Connect with us

Γεια, τι ψάχνετε;

Διάφορα

Biden picks retired general Lloyd Austin as first Black Pentagon chief

President-elect Joe Biden will nominate retired General Lloyd Austin, who oversaw US forces in the Middle East under President Barack Obama, to be his defense secretary, Biden’s transition team said in a statement on Tuesday.

“With a distinguished record of military service spanning four decades, Secretary-designate Austin is a deeply experienced and highly decorated commander who has served with distinction in several of the Pentagon’s most crucial positions,” the statement said.

Austin would be the first Black US secretary of defense.

He spent four decades in the army, graduating from the West Point Military Academy and following a career with a wide range of assignments, from leading platoons to running logistics groups and overseeing recruiting, to senior Pentagon jobs.

In March 2003 he was the assistant division commander of the 3rd Infantry Division when it marched from Kuwait into Baghdad in the US invasion of Iraq.

From late 2003 to 2005, he was in Afghanistan commanding the Combined Joint Task Force 180, the principle US-led operation seeking to stabilise the security situation in the country.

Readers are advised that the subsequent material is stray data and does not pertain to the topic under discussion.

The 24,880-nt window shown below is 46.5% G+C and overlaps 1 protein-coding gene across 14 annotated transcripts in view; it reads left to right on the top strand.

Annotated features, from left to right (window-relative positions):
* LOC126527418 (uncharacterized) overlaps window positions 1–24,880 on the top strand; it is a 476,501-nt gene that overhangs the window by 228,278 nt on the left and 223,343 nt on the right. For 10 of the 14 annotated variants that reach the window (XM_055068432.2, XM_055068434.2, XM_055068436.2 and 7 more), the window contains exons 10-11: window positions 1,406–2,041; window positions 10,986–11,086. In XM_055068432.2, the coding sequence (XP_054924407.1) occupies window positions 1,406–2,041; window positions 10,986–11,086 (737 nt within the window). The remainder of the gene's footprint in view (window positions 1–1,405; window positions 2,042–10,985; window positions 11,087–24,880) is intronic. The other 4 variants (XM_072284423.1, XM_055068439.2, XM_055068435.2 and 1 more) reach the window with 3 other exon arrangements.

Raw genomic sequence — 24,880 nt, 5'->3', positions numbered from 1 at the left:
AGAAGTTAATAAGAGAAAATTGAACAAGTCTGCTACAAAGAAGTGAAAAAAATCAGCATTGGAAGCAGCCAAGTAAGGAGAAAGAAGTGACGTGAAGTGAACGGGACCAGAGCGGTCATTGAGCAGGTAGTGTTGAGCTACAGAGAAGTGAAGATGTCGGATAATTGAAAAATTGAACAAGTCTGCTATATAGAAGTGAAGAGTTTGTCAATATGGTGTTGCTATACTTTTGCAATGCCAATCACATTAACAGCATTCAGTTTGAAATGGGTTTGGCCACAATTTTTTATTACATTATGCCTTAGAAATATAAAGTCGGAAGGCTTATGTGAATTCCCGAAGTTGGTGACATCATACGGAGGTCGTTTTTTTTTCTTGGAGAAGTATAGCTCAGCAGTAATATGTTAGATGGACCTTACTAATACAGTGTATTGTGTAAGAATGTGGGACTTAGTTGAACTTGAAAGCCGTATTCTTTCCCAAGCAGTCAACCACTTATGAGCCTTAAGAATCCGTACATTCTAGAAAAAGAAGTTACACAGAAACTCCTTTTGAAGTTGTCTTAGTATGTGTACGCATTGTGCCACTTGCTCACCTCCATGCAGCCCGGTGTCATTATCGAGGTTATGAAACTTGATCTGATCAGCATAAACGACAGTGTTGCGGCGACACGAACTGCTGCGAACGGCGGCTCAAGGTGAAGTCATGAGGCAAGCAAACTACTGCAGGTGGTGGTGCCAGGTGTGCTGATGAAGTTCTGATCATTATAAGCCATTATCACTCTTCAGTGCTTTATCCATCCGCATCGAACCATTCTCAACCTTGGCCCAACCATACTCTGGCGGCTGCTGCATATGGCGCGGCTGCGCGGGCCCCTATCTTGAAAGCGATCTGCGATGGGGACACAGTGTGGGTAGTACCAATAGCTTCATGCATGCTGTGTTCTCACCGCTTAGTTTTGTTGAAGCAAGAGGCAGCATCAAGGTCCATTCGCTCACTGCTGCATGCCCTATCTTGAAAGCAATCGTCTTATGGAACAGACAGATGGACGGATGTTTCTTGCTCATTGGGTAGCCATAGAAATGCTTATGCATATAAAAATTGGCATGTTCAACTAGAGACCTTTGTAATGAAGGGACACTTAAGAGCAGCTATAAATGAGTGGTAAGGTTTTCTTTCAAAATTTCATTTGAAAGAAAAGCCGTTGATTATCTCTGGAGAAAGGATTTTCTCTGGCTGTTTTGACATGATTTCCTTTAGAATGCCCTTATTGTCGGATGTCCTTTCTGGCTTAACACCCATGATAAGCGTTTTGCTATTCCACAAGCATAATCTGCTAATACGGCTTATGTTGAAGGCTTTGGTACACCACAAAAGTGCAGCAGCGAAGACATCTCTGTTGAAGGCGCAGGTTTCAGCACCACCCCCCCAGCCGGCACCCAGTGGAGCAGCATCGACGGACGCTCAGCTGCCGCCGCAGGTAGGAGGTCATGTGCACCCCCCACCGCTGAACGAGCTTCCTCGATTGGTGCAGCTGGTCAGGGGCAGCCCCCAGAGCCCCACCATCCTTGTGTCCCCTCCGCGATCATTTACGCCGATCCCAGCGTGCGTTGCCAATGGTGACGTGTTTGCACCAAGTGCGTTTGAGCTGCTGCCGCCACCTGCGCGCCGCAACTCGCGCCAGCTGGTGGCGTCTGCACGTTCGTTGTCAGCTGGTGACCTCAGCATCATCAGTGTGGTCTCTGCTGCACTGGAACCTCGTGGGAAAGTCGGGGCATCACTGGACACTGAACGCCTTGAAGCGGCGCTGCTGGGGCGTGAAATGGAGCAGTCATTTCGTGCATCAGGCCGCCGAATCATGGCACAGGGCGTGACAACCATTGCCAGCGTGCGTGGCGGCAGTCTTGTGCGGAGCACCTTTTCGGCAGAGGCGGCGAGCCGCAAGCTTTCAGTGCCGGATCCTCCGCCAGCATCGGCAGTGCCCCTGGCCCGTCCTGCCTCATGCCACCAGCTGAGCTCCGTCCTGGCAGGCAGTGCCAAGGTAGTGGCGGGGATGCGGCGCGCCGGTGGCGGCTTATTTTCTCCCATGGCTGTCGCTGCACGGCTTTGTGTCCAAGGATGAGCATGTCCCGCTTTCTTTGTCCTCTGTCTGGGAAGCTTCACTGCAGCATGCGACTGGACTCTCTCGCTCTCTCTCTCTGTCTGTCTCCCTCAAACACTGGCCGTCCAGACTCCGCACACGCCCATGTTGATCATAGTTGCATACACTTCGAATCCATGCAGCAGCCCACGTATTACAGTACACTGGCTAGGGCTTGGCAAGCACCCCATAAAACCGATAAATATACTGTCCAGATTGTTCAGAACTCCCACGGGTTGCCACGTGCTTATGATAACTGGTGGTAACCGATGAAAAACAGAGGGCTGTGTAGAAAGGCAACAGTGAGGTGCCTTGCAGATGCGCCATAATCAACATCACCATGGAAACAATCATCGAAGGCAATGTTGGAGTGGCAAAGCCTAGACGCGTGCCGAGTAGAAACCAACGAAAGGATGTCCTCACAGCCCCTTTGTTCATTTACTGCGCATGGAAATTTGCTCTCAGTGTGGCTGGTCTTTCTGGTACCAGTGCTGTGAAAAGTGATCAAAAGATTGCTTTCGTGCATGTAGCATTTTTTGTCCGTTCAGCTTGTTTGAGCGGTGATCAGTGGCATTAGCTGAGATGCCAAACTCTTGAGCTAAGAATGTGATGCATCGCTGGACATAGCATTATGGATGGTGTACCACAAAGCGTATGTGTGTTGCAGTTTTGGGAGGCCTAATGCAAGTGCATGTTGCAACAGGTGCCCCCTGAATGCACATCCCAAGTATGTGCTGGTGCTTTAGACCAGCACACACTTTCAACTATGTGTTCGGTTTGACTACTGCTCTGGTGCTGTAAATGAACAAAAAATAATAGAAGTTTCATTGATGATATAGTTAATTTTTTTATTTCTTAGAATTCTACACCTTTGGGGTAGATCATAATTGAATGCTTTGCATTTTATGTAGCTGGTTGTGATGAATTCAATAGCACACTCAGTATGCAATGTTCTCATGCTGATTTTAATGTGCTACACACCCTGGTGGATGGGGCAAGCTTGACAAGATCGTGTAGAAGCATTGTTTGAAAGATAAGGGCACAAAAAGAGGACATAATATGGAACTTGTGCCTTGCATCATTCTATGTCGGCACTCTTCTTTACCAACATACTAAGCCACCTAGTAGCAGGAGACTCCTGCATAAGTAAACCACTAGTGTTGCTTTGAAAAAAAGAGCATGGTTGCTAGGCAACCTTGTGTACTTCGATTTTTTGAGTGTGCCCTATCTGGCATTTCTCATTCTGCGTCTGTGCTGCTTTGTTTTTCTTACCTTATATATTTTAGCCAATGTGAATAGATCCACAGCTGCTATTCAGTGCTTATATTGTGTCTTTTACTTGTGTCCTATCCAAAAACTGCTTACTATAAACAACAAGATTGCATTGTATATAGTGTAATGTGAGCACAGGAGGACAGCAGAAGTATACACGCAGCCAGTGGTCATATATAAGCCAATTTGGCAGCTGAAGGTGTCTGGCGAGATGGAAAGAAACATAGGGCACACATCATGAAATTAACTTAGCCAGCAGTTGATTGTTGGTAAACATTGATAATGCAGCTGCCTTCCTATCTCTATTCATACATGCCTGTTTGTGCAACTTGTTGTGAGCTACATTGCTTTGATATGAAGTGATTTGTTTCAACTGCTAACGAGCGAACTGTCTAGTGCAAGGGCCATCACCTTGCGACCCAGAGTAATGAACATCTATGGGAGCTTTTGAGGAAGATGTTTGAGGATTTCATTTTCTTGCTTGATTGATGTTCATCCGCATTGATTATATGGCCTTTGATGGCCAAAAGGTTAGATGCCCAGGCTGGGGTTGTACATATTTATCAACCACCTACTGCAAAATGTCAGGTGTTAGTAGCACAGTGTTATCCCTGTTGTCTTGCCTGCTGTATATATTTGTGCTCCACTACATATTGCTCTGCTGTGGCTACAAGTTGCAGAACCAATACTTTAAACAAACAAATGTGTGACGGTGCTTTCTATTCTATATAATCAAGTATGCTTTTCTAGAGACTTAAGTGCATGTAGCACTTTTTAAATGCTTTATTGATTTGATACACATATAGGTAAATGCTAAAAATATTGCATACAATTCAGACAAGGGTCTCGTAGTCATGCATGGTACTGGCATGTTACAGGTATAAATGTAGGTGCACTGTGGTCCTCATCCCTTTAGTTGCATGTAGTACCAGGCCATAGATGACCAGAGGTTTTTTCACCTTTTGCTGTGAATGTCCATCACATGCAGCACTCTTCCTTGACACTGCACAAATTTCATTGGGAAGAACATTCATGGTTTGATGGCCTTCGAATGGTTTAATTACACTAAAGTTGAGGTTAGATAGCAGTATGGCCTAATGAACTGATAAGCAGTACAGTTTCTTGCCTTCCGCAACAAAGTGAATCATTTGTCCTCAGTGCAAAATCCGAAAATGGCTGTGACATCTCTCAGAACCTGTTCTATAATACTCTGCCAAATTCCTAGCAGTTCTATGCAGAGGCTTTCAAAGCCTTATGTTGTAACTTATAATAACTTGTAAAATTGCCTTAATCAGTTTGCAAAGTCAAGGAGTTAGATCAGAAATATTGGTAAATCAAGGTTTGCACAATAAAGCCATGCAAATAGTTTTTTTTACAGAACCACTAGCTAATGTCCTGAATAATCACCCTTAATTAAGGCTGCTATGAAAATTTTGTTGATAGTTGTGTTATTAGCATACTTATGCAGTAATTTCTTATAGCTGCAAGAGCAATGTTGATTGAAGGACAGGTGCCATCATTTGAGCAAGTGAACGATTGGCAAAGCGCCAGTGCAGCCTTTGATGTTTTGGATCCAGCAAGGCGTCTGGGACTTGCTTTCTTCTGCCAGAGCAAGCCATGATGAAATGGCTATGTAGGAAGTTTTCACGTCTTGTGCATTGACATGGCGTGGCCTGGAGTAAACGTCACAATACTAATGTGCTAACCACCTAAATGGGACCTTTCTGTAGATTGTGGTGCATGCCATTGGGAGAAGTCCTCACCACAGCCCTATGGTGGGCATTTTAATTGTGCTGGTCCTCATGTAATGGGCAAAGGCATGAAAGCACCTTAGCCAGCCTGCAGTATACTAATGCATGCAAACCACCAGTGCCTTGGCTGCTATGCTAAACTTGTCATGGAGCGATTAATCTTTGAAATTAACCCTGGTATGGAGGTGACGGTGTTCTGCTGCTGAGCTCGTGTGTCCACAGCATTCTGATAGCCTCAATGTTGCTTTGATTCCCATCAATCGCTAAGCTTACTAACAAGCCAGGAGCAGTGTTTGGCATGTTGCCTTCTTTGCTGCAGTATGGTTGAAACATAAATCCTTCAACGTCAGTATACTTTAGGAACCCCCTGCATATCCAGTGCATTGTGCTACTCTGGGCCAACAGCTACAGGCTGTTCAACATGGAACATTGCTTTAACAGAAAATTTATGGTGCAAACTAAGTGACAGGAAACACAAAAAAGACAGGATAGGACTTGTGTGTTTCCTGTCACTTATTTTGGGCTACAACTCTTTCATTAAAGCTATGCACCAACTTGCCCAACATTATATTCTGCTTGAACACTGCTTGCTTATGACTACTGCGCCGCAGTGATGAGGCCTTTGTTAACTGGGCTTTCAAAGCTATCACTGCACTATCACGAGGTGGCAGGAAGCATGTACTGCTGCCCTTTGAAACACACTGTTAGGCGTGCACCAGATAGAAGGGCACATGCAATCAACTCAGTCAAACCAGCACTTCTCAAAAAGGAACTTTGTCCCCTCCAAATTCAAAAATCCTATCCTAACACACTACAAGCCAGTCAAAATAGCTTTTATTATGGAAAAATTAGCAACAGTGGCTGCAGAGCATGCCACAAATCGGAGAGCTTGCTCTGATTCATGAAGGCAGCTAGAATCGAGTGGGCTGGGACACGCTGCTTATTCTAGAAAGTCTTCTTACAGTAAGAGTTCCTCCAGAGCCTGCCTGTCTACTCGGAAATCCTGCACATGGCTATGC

In 2010 he was made commanding general of US forces in Iraq, and two years later became the commander of the Central Command, in charge of all Pentagon operations in the Middle East and Afghanistan.

Few African-Americans in command jobs

Austin retired from the military in 2016, and joined the board of directors of Raytheon Technologies, one of the Pentagon’s largest contractors.

He would require special approval from the Senate due to federal law that requires military officers to wait seven years after retirement before serving as the Pentagon chief.

ΔΙΑΒΑΣΤΕ ΕΠΙΣΗΣ  Χριστίνα Αλεξανιάν: Η φώτο μέσα από το νοσοκομείο και o γιατρός που της ξαναέδωσε πίσω την ζωή της

The waiver has happened twice — most recently for general Jim Mattis, the first defence secretary in the administration of President Donald Trump.

But members of the Senate agreed begrudgingly, amid concerns over Trump’s views on the military, and several said at the time that they wouldn’t want to do it again.

“He shouldn’t be considered for the same reason that Sec. Mattis shouldn’t have been,” said Congressman Justin Amash in a tweet.

“The law prohibits recently retired members of the Armed Forces from serving in this civilian capacity. Biden would be the second president in a row to violate this norm.”

Austin would take responsibility for the 1.2 million active service members, of which about 16 percent are Black.

But Blacks serve disproportionately in the lower ranks and few have achieved high command positions.

The issue became more clear over the past year when African-American servicemen and women expressed support for the national Black Lives Matter movement against police racism and abuse.

Former defence secretary Mark Esper said he held numerous listening sessions to make White soldiers understand what their Black colleagues felt.

(FRANCE 24 with AFP and REUTERS)